So those first bars of “Western Road” must also be on a tape somewhere. But for the official release, the first seconds have been cut out; presumably it took a little while before the originator was followed, whoever that might have been. That same pianist, Bob Wilson, would be an educated guess; “Western Road” is musically a copy of Wilson’s “After Hours”, the B-side of his not-very-successful single “Suzy’s Serenade”. It is, of course, only a run-of-the-mill 12-bar blues, so both “Western Road” and “After Hours” are copies of a billion other blues songs, but still – Wilson plays exactly the same runs with his right hand, the key is neighbourly (now C major, after the G major of “After Hours”), the groove is identical, albeit the tempo is slightly slower.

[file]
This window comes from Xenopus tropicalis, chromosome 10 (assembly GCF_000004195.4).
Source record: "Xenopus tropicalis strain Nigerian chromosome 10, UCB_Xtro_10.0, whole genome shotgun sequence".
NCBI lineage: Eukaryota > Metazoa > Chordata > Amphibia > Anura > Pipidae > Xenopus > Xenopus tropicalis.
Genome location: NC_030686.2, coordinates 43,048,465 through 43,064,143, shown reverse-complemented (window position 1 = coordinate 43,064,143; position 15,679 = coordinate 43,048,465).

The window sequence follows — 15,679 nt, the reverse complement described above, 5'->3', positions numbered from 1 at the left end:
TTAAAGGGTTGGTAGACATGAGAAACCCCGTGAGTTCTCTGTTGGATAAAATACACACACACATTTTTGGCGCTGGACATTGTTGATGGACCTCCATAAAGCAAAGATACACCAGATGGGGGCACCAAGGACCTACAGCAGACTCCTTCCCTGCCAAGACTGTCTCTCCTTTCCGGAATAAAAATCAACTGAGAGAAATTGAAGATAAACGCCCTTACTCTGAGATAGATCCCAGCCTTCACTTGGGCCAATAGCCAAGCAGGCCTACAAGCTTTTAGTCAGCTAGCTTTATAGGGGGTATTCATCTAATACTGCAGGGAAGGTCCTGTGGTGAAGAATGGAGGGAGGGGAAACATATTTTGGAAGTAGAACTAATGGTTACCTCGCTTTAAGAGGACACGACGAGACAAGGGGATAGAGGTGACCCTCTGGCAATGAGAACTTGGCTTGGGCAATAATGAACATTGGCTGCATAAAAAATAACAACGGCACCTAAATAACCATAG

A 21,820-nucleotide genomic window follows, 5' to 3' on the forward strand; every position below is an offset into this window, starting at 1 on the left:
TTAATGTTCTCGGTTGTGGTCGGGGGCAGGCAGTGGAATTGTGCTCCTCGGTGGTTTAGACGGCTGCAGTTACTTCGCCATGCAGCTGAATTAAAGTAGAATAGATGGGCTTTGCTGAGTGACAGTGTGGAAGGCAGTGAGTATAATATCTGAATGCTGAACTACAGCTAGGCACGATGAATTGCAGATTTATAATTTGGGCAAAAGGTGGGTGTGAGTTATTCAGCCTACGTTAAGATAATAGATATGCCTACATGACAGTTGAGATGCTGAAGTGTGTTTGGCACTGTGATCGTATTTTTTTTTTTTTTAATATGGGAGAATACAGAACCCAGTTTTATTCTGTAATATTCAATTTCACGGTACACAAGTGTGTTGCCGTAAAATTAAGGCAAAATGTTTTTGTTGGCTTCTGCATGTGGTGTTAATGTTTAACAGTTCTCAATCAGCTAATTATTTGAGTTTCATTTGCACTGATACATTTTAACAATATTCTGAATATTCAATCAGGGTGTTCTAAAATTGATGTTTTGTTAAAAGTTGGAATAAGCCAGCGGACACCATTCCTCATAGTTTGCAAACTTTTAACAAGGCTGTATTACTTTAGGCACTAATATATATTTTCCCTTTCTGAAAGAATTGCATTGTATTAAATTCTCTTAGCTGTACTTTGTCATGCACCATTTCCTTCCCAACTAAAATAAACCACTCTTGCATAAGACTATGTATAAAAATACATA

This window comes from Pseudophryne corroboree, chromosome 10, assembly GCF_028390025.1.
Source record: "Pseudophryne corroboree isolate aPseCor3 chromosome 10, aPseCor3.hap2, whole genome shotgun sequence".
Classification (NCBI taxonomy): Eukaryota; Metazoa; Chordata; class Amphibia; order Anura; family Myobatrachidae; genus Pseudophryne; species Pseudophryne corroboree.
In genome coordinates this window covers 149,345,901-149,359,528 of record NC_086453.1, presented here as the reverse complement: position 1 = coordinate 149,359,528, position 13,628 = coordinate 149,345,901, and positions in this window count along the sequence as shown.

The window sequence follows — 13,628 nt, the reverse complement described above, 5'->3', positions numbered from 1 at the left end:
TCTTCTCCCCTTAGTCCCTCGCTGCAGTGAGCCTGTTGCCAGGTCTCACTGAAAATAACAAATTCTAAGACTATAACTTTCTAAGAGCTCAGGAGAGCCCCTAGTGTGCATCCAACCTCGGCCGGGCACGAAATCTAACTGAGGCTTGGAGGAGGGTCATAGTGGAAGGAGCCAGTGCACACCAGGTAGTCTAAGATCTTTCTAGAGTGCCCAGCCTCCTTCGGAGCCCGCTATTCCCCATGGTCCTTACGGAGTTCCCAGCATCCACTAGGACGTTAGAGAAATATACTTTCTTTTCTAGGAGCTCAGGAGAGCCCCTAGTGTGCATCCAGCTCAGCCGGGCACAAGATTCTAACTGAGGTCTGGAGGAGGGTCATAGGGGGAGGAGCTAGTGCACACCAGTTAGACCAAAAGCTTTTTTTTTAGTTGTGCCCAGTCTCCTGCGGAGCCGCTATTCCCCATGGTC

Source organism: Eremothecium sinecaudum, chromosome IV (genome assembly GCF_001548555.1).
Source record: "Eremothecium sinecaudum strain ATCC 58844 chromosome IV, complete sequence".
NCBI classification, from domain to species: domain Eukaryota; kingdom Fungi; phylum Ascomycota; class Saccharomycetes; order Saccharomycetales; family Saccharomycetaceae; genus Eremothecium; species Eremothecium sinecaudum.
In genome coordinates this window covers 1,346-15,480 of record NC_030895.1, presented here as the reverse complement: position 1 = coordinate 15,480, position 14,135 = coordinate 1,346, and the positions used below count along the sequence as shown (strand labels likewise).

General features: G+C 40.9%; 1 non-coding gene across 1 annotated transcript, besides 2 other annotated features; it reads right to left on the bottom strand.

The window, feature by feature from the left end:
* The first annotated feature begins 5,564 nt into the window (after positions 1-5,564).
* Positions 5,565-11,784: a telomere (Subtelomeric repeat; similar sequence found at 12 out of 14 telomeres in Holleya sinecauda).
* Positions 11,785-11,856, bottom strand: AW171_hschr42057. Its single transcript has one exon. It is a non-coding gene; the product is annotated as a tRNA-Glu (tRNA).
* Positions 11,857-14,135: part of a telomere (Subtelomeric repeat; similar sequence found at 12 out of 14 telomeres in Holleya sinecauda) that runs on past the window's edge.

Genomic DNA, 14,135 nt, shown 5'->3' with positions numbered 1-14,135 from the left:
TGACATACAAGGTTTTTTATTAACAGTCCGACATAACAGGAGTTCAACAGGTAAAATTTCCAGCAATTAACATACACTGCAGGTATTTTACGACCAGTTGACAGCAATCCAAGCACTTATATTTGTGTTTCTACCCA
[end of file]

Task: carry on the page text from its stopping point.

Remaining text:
And it sort of ignites Dylan. “Unleashed” would be a somewhat overenthusiastic characterisation, but he does shake, with apparent ease, tolerable lyrics out of his immaculate white shirt sleeve. Very deeply he does not dive into his stream-of-consciousness, though. “Going to Chicago” bubbles up rather smoothly as (presumably) Bob Wilson deploys a Chicago blues. Any research hasn’t been done, evidently; if you take the Western Road from Baltimore, you’re heading northeast – away from Chicago, that is. Unwise, especially if you “packed this heavy load”. As such, it’s a dead end. Dylan sticks to Baltimore and Chicago for another verse, but his head is clearly already very much elsewhere, much further west:

Might take a train I might take a plane
But if I have to walk
I'll be going to Chicago just the same
I'm going to Chicago on the Western Road
There's bad times in Baltimore I can't take this load

Dylan has already sung “I’m going to…” twice, and now no longer resists the words that then inevitably impose themselves on a walking jukebox:

Well I might take a train I might take a plane, 
But if I have to walk I'm going just the same
I'm going to Kansas City, Kansas City here I come
They got some crazy lil' women there
And I'm gonna get me one